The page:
Academic Scholarship

Asymmetrical effects of adaptation to left and right shifting prisms depends on pre-existing attentional biases

Journal of the International Neuropsychological Society, 16, 795 – 804, May 2010

Photo Needed Kelly M. Goedert, Ph.D.
Department of Psychology
A. LeBlanc, S. Tsai and A.M. Barrett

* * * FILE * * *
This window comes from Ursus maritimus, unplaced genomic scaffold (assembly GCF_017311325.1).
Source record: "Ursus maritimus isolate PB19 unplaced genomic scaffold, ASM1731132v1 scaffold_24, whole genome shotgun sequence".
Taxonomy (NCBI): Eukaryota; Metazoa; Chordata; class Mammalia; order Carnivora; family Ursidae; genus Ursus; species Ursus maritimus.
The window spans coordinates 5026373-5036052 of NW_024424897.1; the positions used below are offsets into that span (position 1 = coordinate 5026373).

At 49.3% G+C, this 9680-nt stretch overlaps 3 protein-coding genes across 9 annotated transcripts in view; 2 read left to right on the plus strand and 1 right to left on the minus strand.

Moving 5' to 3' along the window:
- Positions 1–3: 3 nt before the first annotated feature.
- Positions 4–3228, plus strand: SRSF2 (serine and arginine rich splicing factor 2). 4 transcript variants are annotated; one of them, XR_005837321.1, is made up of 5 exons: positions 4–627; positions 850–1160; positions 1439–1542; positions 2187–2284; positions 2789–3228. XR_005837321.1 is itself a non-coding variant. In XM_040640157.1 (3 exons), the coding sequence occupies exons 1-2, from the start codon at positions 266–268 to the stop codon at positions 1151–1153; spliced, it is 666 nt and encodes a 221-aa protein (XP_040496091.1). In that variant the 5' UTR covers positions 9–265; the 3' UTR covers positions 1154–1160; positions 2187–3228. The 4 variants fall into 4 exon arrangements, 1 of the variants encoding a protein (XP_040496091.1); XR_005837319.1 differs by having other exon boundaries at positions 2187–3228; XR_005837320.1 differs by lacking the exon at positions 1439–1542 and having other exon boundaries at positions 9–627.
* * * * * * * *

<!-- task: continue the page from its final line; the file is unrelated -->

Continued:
Proposals that adaptation with left-shifting prisms induces neglect-like symptoms in normal individuals rely on a dissociation between the postadaptation performance of individuals trained with left- versus right-shifting prisms (e.g., Colent, Pisella, & Rossetti, 2000 ). A potential problem with this evidence is that normal young adults have an a priori leftward bias (e.g., Jewell & McCourt, 2000 ). In Experiment 1, we compared the line bisection performance of young adults to that of aged adults, who as a group may lack a leftward bias in line bisection. Participants trained with both left- and right-shifting prisms. Consistent with our hypothesis, while young adults demonstrated aftereffects for left, but not right prisms, aged adults demonstrated reliable aftereffects for both prisms. In Experiment 2, we recruited a larger sample of young adults, some of whom were right-biased at baseline. We observed an interaction between baseline bias and prism-shift, consistent with the results of Experiment 1: Left-biased individuals showed a reduced aftereffect when training with right-shifting prisms and right-biased individuals showed a reduced aftereffect when training with left-shifting prisms. These results suggest that previous failures to fi nd generalizable aftereffects with right-shifting prisms may be driven by participants’ baseline biases rather than specifi c effects of the prism itself. ( JINS , 2010, 1– 10 .)


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